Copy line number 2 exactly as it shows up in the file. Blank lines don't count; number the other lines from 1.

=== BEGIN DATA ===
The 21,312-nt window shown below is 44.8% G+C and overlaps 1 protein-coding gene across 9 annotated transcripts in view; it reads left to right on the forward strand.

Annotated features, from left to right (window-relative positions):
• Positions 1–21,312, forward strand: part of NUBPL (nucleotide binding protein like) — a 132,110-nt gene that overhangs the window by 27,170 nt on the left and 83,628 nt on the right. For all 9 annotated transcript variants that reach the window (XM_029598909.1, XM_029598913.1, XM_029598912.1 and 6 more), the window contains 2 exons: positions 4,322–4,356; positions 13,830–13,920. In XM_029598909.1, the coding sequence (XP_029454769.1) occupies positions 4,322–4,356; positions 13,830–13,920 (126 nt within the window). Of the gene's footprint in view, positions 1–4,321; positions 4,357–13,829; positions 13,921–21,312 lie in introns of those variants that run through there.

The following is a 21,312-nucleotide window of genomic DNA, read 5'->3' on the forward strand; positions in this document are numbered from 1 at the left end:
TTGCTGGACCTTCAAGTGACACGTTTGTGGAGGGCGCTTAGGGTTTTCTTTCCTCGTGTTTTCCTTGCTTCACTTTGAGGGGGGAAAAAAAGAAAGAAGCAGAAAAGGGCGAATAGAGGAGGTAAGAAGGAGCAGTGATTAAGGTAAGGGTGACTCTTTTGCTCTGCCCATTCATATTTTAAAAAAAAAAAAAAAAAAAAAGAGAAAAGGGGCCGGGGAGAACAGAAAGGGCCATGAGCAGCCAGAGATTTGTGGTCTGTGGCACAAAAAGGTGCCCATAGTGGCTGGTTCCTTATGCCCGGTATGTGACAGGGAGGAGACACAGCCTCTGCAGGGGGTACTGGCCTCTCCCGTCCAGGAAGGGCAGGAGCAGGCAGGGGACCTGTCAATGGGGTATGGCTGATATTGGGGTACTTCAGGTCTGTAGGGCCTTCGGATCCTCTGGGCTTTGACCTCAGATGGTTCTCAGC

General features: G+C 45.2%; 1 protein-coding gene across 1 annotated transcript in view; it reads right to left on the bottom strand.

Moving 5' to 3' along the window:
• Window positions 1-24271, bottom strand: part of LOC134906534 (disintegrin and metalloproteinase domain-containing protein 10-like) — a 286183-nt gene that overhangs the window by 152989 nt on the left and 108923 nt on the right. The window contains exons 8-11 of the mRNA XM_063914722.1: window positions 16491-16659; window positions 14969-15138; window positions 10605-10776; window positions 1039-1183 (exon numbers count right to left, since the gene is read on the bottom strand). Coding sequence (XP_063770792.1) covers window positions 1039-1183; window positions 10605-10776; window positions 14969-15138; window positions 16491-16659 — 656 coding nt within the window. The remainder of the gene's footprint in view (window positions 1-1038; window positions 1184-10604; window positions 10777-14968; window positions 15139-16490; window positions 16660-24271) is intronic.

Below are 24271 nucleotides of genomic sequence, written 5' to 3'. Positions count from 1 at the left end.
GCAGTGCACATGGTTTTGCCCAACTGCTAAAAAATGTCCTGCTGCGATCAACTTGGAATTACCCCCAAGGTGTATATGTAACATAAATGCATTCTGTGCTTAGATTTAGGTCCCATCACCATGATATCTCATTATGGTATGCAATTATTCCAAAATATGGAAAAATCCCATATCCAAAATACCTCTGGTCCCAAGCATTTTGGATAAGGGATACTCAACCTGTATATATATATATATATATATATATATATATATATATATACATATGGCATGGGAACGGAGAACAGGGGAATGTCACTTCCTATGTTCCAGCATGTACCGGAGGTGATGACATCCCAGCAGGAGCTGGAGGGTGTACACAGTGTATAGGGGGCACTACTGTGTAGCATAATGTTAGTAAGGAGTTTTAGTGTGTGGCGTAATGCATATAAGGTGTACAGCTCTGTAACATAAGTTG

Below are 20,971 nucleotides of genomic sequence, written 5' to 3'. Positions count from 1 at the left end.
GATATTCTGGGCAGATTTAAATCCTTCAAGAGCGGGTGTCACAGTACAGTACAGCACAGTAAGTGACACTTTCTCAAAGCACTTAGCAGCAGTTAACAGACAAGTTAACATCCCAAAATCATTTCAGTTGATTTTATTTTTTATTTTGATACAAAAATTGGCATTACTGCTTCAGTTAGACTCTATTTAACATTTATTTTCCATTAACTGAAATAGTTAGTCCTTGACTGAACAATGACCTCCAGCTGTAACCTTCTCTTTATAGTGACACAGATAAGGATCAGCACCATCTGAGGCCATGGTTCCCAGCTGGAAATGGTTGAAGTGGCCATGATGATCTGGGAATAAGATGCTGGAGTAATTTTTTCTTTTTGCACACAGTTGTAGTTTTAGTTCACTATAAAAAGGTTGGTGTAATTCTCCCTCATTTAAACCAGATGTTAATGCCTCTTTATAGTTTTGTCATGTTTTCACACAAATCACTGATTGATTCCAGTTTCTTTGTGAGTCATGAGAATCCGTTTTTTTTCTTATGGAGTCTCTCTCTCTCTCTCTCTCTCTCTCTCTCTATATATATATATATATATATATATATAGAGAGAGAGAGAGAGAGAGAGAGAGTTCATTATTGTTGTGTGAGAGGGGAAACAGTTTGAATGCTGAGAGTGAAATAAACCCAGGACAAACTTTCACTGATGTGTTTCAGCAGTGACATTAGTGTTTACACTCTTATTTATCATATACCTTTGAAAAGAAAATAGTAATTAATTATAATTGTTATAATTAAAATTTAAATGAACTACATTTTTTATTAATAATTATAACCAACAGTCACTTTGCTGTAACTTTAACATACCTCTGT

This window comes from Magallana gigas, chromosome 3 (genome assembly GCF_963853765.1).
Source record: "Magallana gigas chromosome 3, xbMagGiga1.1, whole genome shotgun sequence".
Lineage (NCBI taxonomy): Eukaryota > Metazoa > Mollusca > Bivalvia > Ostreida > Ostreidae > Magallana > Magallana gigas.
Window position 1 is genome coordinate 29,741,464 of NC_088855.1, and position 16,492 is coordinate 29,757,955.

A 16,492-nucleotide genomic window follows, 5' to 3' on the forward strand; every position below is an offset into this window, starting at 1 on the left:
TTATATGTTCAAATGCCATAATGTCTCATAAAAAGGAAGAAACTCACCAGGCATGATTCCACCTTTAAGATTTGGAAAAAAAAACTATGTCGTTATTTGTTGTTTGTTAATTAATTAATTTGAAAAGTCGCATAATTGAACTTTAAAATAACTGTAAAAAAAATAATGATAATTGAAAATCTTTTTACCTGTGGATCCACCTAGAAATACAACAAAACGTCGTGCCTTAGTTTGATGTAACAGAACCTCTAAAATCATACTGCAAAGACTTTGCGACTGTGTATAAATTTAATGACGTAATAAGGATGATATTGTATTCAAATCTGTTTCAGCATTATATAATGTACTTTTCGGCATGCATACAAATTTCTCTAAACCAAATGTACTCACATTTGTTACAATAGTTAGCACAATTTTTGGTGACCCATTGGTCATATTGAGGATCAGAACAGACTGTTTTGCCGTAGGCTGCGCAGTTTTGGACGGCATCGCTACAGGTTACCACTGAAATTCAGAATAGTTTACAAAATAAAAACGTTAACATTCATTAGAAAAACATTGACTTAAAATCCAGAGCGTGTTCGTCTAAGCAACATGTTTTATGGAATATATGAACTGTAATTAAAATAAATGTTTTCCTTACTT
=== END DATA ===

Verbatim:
Annotated features, from left to right (window-relative positions):